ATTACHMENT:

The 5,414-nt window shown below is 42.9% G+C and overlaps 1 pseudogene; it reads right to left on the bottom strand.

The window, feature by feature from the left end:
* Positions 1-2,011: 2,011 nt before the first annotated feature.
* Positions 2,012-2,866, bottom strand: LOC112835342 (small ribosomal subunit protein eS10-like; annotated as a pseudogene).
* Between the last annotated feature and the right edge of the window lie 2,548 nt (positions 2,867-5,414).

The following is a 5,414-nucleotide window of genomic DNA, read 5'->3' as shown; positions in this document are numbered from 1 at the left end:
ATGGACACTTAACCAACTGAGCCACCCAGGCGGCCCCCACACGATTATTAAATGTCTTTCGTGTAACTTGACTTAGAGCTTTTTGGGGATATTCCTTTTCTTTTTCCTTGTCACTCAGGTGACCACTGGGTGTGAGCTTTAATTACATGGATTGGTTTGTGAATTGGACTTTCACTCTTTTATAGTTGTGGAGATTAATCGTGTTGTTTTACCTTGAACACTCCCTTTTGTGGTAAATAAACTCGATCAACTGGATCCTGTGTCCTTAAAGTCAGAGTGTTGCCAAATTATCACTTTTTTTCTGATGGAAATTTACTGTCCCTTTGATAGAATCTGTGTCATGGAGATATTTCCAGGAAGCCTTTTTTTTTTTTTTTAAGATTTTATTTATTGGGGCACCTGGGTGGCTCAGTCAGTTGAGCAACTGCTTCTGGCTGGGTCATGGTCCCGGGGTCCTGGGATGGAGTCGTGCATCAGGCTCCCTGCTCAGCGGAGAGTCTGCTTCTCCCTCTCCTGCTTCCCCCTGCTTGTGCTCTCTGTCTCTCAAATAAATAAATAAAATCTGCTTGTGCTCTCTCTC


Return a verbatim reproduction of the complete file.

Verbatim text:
The 5,414-nt window shown below is 42.9% G+C and overlaps 1 pseudogene; it reads right to left on the bottom strand.

The window, feature by feature from the left end:
* Positions 1-2,011: 2,011 nt before the first annotated feature.
* Positions 2,012-2,866, bottom strand: LOC112835342 (small ribosomal subunit protein eS10-like; annotated as a pseudogene).
* Between the last annotated feature and the right edge of the window lie 2,548 nt (positions 2,867-5,414).

The following is a 5,414-nucleotide window of genomic DNA, read 5'->3' as shown; positions in this document are numbered from 1 at the left end:
ATGGACACTTAACCAACTGAGCCACCCAGGCGGCCCCCACACGATTATTAAATGTCTTTCGTGTAACTTGACTTAGAGCTTTTTGGGGATATTCCTTTTCTTTTTCCTTGTCACTCAGGTGACCACTGGGTGTGAGCTTTAATTACATGGATTGGTTTGTGAATTGGACTTTCACTCTTTTATAGTTGTGGAGATTAATCGTGTTGTTTTACCTTGAACACTCCCTTTTGTGGTAAATAAACTCGATCAACTGGATCCTGTGTCCTTAAAGTCAGAGTGTTGCCAAATTATCACTTTTTTTCTGATGGAAATTTACTGTCCCTTTGATAGAATCTGTGTCATGGAGATATTTCCAGGAAGCCTTTTTTTTTTTTTTTAAGATTTTATTTATTGGGGCACCTGGGTGGCTCAGTCAGTTGAGCAACTGCTTCTGGCTGGGTCATGGTCCCGGGGTCCTGGGATGGAGTCGTGCATCAGGCTCCCTGCTCAGCGGAGAGTCTGCTTCTCCCTCTCCTGCTTCCCCCTGCTTGTGCTCTCTGTCTCTCAAATAAATAAATAAAATCTGCTTGTGCTCTCTCTC